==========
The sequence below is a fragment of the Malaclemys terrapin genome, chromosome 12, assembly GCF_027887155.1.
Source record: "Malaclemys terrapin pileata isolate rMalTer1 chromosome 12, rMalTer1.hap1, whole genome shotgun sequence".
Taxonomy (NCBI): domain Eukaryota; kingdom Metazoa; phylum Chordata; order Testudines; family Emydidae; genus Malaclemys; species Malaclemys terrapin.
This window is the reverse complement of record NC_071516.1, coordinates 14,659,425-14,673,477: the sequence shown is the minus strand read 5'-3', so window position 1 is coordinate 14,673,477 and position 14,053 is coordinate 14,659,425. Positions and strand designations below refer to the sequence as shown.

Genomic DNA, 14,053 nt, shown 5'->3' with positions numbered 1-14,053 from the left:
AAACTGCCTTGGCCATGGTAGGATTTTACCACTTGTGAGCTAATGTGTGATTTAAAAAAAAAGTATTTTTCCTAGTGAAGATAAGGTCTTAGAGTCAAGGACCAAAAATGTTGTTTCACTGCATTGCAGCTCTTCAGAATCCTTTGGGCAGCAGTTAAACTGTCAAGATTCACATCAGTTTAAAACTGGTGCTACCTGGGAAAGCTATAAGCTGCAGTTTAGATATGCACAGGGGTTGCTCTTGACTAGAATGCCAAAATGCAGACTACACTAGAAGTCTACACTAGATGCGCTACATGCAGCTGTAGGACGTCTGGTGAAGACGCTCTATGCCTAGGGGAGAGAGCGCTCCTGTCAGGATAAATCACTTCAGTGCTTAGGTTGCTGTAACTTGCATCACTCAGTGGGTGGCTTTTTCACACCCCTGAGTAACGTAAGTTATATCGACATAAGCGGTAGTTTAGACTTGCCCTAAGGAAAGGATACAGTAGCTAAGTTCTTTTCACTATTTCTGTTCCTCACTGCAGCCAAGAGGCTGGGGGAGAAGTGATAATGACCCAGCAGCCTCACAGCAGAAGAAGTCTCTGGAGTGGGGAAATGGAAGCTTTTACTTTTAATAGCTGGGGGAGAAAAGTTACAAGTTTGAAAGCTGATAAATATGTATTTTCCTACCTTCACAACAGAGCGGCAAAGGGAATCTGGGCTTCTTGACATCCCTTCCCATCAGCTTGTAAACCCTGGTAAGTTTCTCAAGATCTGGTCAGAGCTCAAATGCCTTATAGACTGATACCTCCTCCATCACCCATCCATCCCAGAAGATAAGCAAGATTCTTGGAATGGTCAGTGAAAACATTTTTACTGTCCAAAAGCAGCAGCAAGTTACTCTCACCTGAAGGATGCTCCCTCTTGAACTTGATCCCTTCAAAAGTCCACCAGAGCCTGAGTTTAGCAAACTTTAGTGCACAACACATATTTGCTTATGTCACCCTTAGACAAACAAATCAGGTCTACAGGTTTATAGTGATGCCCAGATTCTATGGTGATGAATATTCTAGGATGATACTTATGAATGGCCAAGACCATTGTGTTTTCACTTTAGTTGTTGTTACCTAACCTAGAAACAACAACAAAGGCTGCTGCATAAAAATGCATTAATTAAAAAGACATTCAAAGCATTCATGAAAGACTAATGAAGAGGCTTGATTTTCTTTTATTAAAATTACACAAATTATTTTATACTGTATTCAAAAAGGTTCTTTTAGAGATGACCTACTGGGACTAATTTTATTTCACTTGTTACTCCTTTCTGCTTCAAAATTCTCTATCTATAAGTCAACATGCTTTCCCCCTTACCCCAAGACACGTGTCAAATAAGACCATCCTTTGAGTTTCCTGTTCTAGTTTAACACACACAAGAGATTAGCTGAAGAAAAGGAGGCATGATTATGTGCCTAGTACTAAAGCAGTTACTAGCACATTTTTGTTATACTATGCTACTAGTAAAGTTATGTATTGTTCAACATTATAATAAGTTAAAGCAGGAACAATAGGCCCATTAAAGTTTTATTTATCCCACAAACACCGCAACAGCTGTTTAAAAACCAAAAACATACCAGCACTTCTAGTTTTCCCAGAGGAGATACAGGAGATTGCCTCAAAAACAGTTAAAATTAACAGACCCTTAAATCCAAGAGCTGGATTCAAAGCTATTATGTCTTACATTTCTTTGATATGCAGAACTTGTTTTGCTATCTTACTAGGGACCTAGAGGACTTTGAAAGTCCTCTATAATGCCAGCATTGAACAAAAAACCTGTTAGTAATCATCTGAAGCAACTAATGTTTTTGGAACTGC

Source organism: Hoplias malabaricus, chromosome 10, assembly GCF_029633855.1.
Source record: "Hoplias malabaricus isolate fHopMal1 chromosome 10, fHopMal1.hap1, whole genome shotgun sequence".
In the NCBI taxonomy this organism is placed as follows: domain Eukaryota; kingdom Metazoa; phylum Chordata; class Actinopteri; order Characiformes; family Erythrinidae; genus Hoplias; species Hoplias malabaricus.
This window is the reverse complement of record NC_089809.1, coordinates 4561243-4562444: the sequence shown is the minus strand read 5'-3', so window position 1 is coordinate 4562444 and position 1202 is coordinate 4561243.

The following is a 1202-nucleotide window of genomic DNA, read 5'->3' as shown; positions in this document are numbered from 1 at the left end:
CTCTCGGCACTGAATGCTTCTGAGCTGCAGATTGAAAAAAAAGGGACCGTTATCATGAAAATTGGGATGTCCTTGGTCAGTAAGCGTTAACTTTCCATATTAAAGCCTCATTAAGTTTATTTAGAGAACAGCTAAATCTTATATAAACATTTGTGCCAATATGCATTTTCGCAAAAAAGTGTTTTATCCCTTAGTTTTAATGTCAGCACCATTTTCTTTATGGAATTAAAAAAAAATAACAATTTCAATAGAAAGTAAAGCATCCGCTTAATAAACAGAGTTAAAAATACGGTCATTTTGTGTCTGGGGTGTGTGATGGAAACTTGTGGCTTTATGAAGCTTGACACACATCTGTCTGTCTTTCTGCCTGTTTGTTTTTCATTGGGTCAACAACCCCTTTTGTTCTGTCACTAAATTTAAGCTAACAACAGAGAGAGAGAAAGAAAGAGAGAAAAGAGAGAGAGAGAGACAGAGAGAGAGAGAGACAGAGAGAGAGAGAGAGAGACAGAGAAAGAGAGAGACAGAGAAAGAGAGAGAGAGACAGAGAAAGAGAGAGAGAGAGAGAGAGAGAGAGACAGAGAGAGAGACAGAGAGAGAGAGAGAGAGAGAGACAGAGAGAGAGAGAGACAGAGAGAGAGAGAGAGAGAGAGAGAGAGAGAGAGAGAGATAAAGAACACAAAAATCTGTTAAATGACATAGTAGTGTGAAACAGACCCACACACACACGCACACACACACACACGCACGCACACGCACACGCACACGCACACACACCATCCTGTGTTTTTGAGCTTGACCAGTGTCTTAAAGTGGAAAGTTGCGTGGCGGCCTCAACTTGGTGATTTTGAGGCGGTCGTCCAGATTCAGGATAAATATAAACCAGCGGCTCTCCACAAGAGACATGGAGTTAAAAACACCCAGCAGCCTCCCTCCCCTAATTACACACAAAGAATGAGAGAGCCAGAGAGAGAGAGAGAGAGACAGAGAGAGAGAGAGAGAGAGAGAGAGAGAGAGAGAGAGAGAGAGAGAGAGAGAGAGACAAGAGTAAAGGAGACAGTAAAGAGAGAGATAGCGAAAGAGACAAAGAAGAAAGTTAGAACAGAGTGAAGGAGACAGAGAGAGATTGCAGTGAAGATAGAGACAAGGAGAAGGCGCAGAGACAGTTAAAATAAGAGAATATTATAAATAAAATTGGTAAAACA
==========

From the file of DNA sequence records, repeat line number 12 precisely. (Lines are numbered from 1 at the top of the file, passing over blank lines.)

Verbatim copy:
CTCTCGGCACTGAATGCTTCTGAGCTGCAGATTGAAAAAAAAGGGACCGTTATCATGAAAATTGGGATGTCCTTGGTCAGTAAGCGTTAACTTTCCATATTAAAGCCTCATTAAGTTTATTTAGAGAACAGCTAAATCTTATATAAACATTTGTGCCAATATGCATTTTCGCAAAAAAGTGTTTTATCCCTTAGTTTTAATGTCAGCACCATTTTCTTTATGGAATTAAAAAAAAATAACAATTTCAATAGAAAGTAAAGCATCCGCTTAATAAACAGAGTTAAAAATACGGTCATTTTGTGTCTGGGGTGTGTGATGGAAACTTGTGGCTTTATGAAGCTTGACACACATCTGTCTGTCTTTCTGCCTGTTTGTTTTTCATTGGGTCAACAACCCCTTTTGTTCTGTCACTAAATTTAAGCTAACAACAGAGAGAGAGAAAGAAAGAGAGAAAAGAGAGAGAGAGAGACAGAGAGAGAGAGAGACAGAGAGAGAGAGAGAGAGACAGAGAAAGAGAGAGACAGAGAAAGAGAGAGAGAGACAGAGAAAGAGAGAGAGAGAGAGAGAGAGAGAGACAGAGAGAGAGACAGAGAGAGAGAGAGAGAGAGAGACAGAGAGAGAGAGAGACAGAGAGAGAGAGAGAGAGAGAGAGAGAGAGAGAGAGAGATAAAGAACACAAAAATCTGTTAAATGACATAGTAGTGTGAAACAGACCCACACACACACGCACACACACACACACGCACGCACACGCACACGCACACGCACACACACCATCCTGTGTTTTTGAGCTTGACCAGTGTCTTAAAGTGGAAAGTTGCGTGGCGGCCTCAACTTGGTGATTTTGAGGCGGTCGTCCAGATTCAGGATAAATATAAACCAGCGGCTCTCCACAAGAGACATGGAGTTAAAAACACCCAGCAGCCTCCCTCCCCTAATTACACACAAAGAATGAGAGAGCCAGAGAGAGAGAGAGAGAGACAGAGAGAGAGAGAGAGAGAGAGAGAGAGAGAGAGAGAGAGAGAGAGAGAGAGAGAGACAAGAGTAAAGGAGACAGTAAAGAGAGAGATAGCGAAAGAGACAAAGAAGAAAGTTAGAACAGAGTGAAGGAGACAGAGAGAGATTGCAGTGAAGATAGAGACAAGGAGAAGGCGCAGAGACAGTTAAAATAAGAGAATATTATAAATAAAATTGGTAAAACA